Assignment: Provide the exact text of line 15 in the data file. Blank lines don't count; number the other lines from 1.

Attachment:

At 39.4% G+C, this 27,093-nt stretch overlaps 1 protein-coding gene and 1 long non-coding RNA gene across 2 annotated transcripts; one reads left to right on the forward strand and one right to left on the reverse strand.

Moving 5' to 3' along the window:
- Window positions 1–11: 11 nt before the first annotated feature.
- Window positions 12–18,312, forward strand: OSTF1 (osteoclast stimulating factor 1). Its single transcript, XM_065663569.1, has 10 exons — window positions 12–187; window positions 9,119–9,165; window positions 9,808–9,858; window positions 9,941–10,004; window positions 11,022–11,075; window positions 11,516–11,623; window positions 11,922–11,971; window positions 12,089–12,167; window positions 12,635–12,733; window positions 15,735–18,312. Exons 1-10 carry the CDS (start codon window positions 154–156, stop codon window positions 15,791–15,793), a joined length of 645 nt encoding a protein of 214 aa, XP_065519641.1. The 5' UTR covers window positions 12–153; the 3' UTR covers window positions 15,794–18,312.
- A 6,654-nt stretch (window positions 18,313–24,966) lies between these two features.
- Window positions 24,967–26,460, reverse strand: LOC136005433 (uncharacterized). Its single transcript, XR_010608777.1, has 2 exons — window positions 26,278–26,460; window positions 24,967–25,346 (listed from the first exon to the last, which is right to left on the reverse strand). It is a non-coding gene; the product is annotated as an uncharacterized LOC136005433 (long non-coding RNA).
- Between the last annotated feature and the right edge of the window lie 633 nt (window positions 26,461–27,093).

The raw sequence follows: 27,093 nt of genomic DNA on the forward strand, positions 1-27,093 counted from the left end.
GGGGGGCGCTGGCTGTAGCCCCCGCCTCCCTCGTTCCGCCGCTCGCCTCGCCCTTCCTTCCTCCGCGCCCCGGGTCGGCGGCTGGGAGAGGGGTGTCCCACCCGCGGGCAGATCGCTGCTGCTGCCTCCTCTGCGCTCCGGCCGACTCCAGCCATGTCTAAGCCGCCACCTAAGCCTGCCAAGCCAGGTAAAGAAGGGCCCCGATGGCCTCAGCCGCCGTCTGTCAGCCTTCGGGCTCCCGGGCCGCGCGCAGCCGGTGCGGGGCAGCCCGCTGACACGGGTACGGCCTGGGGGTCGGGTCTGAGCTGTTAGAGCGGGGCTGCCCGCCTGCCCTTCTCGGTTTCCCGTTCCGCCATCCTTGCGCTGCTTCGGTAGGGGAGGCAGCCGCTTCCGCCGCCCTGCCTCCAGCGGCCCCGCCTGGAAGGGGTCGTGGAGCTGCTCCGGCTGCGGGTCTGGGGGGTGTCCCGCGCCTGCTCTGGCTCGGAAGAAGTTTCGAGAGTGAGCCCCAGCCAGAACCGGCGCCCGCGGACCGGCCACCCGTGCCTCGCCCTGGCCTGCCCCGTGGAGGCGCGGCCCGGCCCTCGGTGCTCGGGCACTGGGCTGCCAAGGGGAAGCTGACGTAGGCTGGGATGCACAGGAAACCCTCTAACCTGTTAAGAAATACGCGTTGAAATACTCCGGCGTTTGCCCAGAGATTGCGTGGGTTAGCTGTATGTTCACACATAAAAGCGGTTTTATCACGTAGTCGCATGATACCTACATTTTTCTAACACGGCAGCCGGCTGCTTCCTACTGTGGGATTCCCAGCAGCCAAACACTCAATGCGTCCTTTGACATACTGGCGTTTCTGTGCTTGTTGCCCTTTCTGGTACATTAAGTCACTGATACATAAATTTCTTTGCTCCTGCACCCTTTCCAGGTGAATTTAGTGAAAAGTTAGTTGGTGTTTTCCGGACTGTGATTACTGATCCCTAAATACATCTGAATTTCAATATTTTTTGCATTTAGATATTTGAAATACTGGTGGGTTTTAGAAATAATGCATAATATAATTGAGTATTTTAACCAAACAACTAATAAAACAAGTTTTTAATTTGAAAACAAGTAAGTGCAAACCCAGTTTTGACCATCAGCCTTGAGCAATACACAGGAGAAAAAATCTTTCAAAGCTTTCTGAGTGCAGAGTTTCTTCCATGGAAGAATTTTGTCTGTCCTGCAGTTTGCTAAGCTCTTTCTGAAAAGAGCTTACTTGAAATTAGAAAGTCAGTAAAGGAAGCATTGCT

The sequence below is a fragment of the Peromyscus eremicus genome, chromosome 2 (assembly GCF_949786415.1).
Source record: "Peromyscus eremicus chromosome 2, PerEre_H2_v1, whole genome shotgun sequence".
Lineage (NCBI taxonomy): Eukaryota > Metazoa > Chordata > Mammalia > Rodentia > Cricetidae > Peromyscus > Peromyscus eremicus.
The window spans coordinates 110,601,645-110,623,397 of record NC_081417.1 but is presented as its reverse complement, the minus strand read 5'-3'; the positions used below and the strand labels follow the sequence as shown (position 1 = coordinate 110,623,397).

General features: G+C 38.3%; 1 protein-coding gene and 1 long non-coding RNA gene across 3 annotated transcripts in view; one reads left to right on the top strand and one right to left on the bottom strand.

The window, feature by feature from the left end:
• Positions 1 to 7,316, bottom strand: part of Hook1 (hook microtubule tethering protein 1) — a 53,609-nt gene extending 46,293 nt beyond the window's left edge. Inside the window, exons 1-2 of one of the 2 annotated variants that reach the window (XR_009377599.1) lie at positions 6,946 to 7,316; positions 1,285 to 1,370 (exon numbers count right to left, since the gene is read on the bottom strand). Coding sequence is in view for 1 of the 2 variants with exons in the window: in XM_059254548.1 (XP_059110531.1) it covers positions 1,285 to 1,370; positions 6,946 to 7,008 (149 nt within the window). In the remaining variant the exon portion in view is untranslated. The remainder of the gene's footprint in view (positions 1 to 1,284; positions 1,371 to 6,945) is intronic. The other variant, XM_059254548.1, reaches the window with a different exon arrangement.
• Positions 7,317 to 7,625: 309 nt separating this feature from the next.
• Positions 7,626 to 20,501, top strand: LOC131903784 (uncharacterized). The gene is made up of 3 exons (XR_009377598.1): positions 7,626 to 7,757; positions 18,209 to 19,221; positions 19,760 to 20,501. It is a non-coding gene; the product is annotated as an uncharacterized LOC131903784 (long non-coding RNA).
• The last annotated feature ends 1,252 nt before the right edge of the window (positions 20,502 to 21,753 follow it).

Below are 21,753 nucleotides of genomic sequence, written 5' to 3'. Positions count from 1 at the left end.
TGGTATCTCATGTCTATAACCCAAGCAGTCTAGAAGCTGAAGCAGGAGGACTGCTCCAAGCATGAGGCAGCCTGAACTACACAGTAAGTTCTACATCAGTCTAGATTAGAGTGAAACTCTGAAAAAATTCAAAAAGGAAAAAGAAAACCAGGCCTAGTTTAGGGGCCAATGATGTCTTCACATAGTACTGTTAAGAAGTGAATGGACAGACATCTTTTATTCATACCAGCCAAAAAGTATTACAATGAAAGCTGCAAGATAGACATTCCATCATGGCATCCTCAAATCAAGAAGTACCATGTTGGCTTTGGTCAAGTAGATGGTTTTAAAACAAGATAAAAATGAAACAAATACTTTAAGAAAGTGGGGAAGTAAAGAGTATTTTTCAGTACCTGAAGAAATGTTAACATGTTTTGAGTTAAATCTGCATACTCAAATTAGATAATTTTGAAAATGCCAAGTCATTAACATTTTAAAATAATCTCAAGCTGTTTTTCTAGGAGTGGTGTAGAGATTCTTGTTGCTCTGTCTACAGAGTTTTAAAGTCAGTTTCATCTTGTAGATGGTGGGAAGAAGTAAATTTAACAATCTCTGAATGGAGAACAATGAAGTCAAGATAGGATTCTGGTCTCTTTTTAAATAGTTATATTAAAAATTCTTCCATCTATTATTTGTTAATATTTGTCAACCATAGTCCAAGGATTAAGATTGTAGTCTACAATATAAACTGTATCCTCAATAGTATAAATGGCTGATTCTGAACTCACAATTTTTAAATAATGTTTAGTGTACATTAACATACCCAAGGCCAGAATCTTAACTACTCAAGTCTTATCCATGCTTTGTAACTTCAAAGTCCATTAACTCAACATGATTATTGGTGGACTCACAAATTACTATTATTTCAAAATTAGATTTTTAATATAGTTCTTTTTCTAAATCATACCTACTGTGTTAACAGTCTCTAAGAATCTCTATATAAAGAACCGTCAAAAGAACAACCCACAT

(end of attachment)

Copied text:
The window, feature by feature from the left end: